It sounds the stuff of the definitive corporate blockbuster; a tale of four brothers born at the tail-end of the '30s in a run-down quarter of New York. James, the youngest, carves out a brilliant career with Bristol-Myers-Squibb, the pharmaceutical giant. Joseph, slightly older, becomes a successful lawyer with Westinghouse. Louis, the second son, progresses swiftly from McKinsey to the presidency of American Express to the chairmanship of RJR Nabisco. The eldest, Richard, joins IBM from college and, having ascended almost vertically, is tipped as its future chief executive.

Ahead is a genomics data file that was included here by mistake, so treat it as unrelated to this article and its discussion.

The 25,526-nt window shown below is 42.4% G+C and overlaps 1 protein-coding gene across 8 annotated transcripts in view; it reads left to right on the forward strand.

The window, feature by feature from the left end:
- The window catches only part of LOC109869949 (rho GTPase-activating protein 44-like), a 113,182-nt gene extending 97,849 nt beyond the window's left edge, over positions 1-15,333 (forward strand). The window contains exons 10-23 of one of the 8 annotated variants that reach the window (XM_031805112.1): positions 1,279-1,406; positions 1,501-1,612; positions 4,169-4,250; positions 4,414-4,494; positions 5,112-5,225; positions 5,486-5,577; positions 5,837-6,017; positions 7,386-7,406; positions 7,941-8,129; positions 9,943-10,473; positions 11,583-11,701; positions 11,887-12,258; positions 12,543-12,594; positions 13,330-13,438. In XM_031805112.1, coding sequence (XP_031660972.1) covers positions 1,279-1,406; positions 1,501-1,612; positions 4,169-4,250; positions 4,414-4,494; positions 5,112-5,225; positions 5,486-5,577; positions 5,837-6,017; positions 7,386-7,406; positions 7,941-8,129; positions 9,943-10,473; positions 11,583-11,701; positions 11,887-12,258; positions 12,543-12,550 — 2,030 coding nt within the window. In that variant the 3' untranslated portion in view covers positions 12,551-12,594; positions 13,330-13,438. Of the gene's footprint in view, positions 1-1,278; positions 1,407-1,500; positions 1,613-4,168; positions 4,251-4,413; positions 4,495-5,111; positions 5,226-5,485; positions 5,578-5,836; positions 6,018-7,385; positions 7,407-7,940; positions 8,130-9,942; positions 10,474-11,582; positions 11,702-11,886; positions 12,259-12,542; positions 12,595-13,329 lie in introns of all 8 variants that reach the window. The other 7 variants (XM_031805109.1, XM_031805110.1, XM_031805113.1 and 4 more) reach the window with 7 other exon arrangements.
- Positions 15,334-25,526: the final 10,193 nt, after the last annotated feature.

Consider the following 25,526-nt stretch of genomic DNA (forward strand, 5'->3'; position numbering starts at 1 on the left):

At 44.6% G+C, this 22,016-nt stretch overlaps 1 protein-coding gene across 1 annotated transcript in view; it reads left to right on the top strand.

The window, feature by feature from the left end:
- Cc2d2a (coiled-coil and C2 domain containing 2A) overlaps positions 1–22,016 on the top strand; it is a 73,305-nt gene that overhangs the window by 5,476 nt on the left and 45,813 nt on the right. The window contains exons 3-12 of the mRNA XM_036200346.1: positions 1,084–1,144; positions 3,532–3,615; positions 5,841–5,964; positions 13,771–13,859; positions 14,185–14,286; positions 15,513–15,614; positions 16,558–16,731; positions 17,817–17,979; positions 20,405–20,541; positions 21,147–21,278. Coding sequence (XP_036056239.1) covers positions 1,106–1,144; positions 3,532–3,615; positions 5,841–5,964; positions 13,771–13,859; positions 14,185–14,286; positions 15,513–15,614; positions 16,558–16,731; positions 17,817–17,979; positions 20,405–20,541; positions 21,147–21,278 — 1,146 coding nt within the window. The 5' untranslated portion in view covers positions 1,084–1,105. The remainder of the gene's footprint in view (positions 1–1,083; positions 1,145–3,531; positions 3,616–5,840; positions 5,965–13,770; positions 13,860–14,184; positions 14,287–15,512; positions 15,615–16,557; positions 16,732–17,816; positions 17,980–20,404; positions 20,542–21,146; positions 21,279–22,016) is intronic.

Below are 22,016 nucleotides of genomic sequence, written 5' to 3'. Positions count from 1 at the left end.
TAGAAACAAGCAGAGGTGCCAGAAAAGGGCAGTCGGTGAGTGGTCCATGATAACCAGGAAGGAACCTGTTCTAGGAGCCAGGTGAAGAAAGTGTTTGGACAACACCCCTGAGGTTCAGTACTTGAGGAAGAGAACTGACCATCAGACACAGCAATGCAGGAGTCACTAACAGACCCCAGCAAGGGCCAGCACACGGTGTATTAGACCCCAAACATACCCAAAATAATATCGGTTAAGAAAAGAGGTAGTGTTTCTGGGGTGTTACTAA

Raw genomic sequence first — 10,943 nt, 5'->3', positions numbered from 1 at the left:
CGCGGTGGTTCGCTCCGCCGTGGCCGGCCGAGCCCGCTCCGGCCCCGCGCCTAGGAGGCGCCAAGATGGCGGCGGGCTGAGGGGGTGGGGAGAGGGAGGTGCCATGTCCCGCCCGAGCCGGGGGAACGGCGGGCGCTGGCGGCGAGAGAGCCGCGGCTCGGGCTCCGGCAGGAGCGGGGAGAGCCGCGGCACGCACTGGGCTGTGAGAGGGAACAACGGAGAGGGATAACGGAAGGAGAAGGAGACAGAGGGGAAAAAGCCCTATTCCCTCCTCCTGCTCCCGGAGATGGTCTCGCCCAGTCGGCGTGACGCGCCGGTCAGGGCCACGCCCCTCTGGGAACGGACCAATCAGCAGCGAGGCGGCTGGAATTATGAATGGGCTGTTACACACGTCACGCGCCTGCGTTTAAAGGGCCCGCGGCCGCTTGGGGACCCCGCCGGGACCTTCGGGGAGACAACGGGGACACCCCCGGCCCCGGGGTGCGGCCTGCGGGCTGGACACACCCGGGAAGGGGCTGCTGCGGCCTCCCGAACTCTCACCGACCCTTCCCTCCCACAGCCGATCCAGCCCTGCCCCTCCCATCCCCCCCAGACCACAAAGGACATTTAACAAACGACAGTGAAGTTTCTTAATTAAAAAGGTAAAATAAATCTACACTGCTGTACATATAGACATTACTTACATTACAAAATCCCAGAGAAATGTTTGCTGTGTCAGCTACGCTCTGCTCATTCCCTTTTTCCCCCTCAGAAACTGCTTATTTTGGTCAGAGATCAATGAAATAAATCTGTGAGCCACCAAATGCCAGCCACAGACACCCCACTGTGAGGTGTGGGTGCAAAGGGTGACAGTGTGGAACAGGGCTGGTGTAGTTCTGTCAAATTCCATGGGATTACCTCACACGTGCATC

Here, however, the plot takes a twist. In 1989 Richard is struck down by a crippling back illness and is forced to resign. He spends the next four years recuperating. In 1993, when he is ready to return to work, IBM is in crisis and seeking a new head. It appoints younger brother Louis who hasn't had a day's experience in the computer industry.
Now, it might be expected that Richard would be offered a job, or a consultancy, or at least asked for a few words of advice. On the contrary, the phone never rings. Richard tells all who enquire that he is not in the least bitter. He does, however, express interest in running a young, leading-edge technology firm - something, indeed, not unlike those dynamic start-ups that first precipitated IBM's spectacular fall. The sequel, be asssured, should be well worth the wait.